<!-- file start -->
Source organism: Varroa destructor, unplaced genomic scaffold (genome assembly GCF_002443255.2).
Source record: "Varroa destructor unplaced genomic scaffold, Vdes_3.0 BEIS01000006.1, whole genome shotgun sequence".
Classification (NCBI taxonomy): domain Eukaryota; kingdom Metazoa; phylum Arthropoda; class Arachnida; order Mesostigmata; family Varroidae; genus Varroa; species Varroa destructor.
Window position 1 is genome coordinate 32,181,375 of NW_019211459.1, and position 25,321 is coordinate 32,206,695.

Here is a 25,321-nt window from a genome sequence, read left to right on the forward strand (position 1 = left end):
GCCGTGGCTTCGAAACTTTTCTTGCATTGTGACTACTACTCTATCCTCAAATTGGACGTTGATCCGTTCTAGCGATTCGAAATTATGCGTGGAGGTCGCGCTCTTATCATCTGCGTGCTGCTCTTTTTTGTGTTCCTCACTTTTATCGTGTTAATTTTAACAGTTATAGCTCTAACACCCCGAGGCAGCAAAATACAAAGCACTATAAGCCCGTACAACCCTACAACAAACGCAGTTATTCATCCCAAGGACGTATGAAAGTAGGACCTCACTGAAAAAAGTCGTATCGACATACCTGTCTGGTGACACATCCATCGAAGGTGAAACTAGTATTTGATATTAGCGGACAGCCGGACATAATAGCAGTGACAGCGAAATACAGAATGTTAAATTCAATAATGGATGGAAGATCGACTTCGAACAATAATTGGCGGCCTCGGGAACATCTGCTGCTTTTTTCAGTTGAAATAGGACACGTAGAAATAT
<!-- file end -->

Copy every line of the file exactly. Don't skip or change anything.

Source organism: Varroa destructor, unplaced genomic scaffold (genome assembly GCF_002443255.2).
Source record: "Varroa destructor unplaced genomic scaffold, Vdes_3.0 BEIS01000006.1, whole genome shotgun sequence".
Classification (NCBI taxonomy): domain Eukaryota; kingdom Metazoa; phylum Arthropoda; class Arachnida; order Mesostigmata; family Varroidae; genus Varroa; species Varroa destructor.
Window position 1 is genome coordinate 32,181,375 of NW_019211459.1, and position 25,321 is coordinate 32,206,695.

Here is a 25,321-nt window from a genome sequence, read left to right on the forward strand (position 1 = left end):
GCCGTGGCTTCGAAACTTTTCTTGCATTGTGACTACTACTCTATCCTCAAATTGGACGTTGATCCGTTCTAGCGATTCGAAATTATGCGTGGAGGTCGCGCTCTTATCATCTGCGTGCTGCTCTTTTTTGTGTTCCTCACTTTTATCGTGTTAATTTTAACAGTTATAGCTCTAACACCCCGAGGCAGCAAAATACAAAGCACTATAAGCCCGTACAACCCTACAACAAACGCAGTTATTCATCCCAAGGACGTATGAAAGTAGGACCTCACTGAAAAAAGTCGTATCGACATACCTGTCTGGTGACACATCCATCGAAGGTGAAACTAGTATTTGATATTAGCGGACAGCCGGACATAATAGCAGTGACAGCGAAATACAGAATGTTAAATTCAATAATGGATGGAAGATCGACTTCGAACAATAATTGGCGGCCTCGGGAACATCTGCTGCTTTTTTCAGTTGAAATAGGACACGTAGAAATAT